Company: TMS Entertainment
Format: 13 episodes
Date: 2 Apr 2012 – 25 Jun 2012
Synopsis: Players are monstrous creatures manufactured by the Amagi Corporation to fight each other to death to entertain socialites. One day, the Players gain free will and rebel against their human masters, killing everyone that stands in their way. To eliminate the Players, a project to create a perfect being with superhuman abilities known as ZET was initiated, and the result is an infant named Kanzaki Jin. However, scientist Kanzaki Gorou wants him to live as a normal human being and thus escaped with him. As Jin grows up in the slums of Tokyo with Gorou, he meets and befriends Kouga, a boy with a strong sense of justice who is the heir to Amagi Corporation.
Narrative: Messy; time-warping galore and plot is overly condensed.
Focus: Feels more like a prelude to the intended original story.
Subplots: Too many on its plate, of which several are left eventually unresolved.
What the show could use less of: Kouga’s obsession of the word “seigi”.
Zetman is a title that involves Western-style superheroes, a theme that has not have a particularly rosy relationship with the anime medium. Tiger & Bunny is the only worthy title in recent memory that the marriage between the medium and theme has to show. And sadly, this series isn’t doing the situation any favor either, as it is yet another addition to a lineup of letdowns. It’s an example of a story with a novel plot that is hampered down by hamfisted execution, preventing itself from becoming what could be a potentially absorbing action-drama series.
Zetman isn’t a downright terrible series. The setup is actually quite interesting: it’s a tale of two best friends who share a common noble cause of protecting mankind from evil-doers, yet become enemies in the end due to complicated circumstances. The core of the story is about how their friendship is put to the ultimate test when they stand on opposite sides of upholding justice. However, the series explores how everything came to be instead. The entire 12 episodes looks more like one big Episode 0, and the closing scene of the final episode indicates where the main story actually begins. The storyline becomes out-of-focus as a result, and I was eventually left wanting to know more of what happens between the two from then on rather than what happened in the past.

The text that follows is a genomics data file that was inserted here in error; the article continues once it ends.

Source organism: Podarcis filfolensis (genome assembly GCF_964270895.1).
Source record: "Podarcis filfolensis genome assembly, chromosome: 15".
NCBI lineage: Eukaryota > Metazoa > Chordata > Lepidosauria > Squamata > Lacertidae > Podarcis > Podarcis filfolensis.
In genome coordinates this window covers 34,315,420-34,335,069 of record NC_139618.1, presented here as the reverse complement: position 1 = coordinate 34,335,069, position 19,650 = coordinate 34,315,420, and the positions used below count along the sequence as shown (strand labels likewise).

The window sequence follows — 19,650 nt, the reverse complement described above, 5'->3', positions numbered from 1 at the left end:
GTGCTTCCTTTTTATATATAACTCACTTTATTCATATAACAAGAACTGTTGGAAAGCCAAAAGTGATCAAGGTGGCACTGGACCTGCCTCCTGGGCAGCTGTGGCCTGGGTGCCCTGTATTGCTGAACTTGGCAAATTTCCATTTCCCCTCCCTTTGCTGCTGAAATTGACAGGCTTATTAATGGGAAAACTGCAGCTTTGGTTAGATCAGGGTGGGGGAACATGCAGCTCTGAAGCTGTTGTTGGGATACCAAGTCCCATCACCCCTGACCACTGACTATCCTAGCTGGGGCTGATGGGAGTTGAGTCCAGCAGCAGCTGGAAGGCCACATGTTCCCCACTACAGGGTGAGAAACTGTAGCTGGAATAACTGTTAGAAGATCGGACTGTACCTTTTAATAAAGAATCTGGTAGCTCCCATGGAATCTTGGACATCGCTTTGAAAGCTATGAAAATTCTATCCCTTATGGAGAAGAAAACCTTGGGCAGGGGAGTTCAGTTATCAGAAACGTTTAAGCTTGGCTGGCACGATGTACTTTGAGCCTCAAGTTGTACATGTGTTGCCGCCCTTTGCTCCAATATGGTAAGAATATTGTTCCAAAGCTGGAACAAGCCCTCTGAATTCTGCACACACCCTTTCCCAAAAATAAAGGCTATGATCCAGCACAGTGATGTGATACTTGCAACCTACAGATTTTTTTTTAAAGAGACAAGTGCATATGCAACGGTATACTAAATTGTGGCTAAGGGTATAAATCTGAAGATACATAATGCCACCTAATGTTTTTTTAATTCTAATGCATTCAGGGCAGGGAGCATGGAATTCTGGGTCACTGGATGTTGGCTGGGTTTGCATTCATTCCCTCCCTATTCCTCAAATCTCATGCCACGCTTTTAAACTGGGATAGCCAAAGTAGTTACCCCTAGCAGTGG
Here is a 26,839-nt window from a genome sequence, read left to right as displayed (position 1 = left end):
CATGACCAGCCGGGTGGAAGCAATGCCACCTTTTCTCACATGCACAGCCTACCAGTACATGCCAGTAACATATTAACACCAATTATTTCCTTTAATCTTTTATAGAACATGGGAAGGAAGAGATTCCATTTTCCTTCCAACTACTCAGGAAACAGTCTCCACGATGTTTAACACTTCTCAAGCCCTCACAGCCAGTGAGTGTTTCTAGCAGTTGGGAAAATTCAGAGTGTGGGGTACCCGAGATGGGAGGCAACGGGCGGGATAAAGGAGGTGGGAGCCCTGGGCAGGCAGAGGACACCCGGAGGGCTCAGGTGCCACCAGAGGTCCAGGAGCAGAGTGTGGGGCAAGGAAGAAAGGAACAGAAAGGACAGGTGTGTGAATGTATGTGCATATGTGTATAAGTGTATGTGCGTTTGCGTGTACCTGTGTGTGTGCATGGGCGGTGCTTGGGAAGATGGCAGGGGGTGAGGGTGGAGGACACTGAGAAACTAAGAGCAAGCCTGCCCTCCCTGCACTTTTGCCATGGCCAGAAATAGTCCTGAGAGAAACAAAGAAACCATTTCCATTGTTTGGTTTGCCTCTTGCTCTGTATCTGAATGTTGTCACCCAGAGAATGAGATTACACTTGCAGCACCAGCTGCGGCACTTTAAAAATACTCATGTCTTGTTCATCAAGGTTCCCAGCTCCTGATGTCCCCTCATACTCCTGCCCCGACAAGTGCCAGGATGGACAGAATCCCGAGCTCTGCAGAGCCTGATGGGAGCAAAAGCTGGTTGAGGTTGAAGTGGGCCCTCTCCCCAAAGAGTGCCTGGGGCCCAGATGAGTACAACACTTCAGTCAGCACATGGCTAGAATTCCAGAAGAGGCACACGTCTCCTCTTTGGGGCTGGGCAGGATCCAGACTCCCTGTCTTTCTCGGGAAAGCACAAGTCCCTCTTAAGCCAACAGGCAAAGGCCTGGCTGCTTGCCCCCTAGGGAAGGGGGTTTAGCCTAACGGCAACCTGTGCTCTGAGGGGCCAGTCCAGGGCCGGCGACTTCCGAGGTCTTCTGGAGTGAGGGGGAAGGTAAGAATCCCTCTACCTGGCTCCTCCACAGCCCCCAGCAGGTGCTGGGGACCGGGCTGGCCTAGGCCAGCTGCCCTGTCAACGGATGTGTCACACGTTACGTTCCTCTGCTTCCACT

Another major issue is that the narrative is all over the place. It relies on time-leaps for several episodes. These aren’t ordinary time-leaps that span days to weeks: they span at least several years. In one episode, Jin is a kid who beats up baddies at a service charge; in the next, he is an adult who makes a life-changing decision and becomes a guinea pig for a secret experiment. Each episode connects incoherently to each other, and before the audience can settle down and understand one current event, it jarringly fast-forwards to the next. This is perhaps the result of condensing an original story that spans many years, but the series chooses to explore one part of it and skim on the rest.
It isn’t easy to pinpoint the root of Zetman‘s flaws. Many people who have read the manga would blame it on the one-cour format, saying how it would never fit the story’s scale. I can see where the sentiments come from as, on top of the abovementioned flaws, the story also leaves a number of subplots with loose ends. Perhaps a second season is warranted, but there is no denying to how this series has suffered from poor directing and storywriting. If there is indeed a continuation, I don’t want to see it suffer the same fate.
The Rating: 5
Reviewed by: AC